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COLD WALL was realized in Budapest in November 2015 as a collective visual piece on the burning topic of fencebuilding, migration, and the international geopolitical interests lying behind them, leading to them and constantly reshaping the territories of war and peace. COLD WALL was initiated by curator and art historian Róna Kopeczky and the artists Ferenc Gróf, Vladan Jeremić and Volodymyr Kuznetsov who have been dialoguing to imagine and realize together a common mural piece directly on the walls of the Studio of Young Artists’ Gallery as an ephemeral reflexion and reaction to an issue which has been, during Summer and Autumn 2015,

the centre of a passionate, inflamed and Manicheist debate in Hungary, fed among other things by irritating official communication of facts by the Hungarian media, by the hypocritical discourses of the European Union, by the fear of the local population fed by populism and nationalism as well as by individual political ambitions veiled by the march towards national grandeur and the importance given to foreign policies. Several months later, a new border regime has been established under the lead of the European Commission, and implemented by the states across the

so-called Balkan route. Migrants fleeing war, persecution and extreme poverty have now become objects of political deals between the stakeholders of a new European order that relies on alliances with repressive regimes and phantom states, with the most powerful actors being Germany and Turkey. The second edition of the exhibition will be hosted by the Museum of Contemporary Art of Vojvodina in Novi Sad, where the artists will develop, together with invited colleagues, an updated approach towards local and

European migration policies, focusing on the context of Serbia, with the aim to produce a visual language and tools for resistance and protests against established hostile conditions. The participants of the second edition of COLD WALL – a collective answer on fences and men are Róna Kopeczky, Ferenc Gróf, Vladan Jeremić and Rena Raedle, Volodymyr Kuznetsov, Babi Badalov and škart. The exhibition will be accompanied by talks with the artists and invited activists.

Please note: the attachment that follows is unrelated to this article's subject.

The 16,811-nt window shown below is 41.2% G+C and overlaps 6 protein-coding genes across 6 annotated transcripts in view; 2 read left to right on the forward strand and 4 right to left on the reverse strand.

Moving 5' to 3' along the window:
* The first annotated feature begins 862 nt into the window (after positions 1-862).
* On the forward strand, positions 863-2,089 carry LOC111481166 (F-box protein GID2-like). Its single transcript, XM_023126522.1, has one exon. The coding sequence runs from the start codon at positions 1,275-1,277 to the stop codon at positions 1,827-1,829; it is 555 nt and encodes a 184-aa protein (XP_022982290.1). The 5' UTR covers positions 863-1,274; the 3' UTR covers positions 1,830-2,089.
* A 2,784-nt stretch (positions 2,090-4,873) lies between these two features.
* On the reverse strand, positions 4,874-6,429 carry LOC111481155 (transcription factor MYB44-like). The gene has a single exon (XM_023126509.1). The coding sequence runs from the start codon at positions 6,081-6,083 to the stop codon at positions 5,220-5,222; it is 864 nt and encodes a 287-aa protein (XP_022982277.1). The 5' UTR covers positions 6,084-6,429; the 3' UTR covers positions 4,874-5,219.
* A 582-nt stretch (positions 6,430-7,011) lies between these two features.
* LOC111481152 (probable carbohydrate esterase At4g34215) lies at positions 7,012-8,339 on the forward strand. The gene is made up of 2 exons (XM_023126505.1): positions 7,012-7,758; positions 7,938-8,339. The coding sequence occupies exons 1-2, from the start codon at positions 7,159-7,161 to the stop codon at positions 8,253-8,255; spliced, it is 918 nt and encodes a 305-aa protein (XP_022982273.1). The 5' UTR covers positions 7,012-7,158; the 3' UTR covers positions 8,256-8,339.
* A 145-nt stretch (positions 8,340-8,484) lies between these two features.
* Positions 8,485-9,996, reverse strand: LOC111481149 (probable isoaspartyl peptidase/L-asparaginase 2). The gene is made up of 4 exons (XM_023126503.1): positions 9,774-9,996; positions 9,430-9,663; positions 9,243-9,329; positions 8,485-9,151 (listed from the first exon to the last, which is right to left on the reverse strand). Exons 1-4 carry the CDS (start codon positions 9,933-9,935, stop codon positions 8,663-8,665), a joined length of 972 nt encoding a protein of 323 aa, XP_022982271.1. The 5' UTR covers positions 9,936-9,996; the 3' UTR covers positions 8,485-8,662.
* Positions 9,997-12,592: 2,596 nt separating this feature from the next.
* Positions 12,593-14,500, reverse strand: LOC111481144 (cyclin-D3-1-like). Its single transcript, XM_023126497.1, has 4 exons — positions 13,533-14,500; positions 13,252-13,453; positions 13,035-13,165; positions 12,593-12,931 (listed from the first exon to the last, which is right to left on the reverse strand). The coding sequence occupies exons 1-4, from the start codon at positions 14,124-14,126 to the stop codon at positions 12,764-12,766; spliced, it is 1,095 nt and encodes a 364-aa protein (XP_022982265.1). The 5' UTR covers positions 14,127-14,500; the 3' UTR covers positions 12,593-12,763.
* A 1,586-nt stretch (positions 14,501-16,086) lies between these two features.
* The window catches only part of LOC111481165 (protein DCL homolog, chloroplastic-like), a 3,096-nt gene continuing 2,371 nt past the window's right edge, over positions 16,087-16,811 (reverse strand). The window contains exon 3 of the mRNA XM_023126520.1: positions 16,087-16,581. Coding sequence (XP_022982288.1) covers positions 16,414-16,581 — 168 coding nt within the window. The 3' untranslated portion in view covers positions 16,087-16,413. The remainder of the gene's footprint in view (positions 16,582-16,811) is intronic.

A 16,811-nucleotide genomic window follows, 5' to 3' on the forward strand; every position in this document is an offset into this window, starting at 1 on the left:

Views of the COLD WALL exhibition, Studio of Young Artists’ Gallery, Budapest, November 2015, photo: Dávid Tóth

interest in the historical, political and cultural dichotomy between Eastern and Western, Northern and Southern Europe, and how it appears in contemporary art practices.

RÓNA KOPECZKY (1983, Grenoble) is an art historian and curator. Róna Kopeczky studied art history in the Sorbonne University in Paris, where she completed her PhD studies in 2013. Her thesis examined the activity of a group of abstract artists in Hungary during the sixties, which considered abstraction as an ethical attitude and a form of artistic protest against the communist regime and socialist realism. As a Serbian citizen of Hungarian origins educated in France, Róna has a deep and natural

FERENC GRÓF (1972, Pécs) is an artist who lives and works in Paris. His work considers ideological footprints, at the intersection of graphic design and spatial experiences. He is a founding member of the Parisian co-operative Société Réaliste – established in 2004 – whose work considers questions of contemporary political representations, ideological design, and text-based interventions. RENA RÄDLE & VLADAN JEREMIĆ are Belgrade-based artists whose artistic practice comprises working with drawing, text, video and photography. Since 2002 they develop a joint artistic practice, exploring the overlapping space between art and politics. In their

artistic work they focus on social and economical conditions of reproduction, unveiling in a provoking way the contradictions of today’s societies. Jeremić is also co-founder of ArtLeaks and editor of the ArtLeaks Gazette. VOLODYMYR KUZNETSOV (1976, Lutsk) is an artist who lives and works in Kiev. He is co-founder of the Straight Line group, the Artistic Council, the CCCK – Center for Communication and Context, as well as the artist group R.E.P. (Revolutsijnyj Experymentalnyj Prostir / Revolutionary Experimental Space). He was and is still involved in Maidan and post-Maidan activities, such as assemblies and self-organized initiatives. In his practice, Volodymyr Kuznetsov is interested in topics which combine the private and the public, the old and the new, and in which different contexts and unexpected meanings are interlaced.

BABI BADALOV (1959, Lerik, Azerbaijan) is a visual artist and poet who lives in Paris. He expresses his ideas through visual poetry, art objects, installations and live performances. He also experiments with words and writes obscure poetry, mixing languages and images of different cultures. Badalov’s work often is dedicated to linguistic explorations researching the limits of language and the borders it imposes upon its users and based on his personal experience of linguistic inconveniences while travelling. Badalov’s projects play with linguistic notions in order to emphasize larger geo-political questions.

ŠKART collective was founded in 1990 in Belgrade, Yugoslavia. During the Nineties they were producing small poetry ‘samizdat’ books and distributing them in self-organized street actions. In 2000 they founded another two collectives: The Horkeškart choir and orchestra and a female embroidery group. 2013-15 škart held several workshops with migrants in asylum centres in Serbia and together with other artists and group 484 participated in school exhibitions and lectures on migrations. Škart members make their wage doing graphic design.

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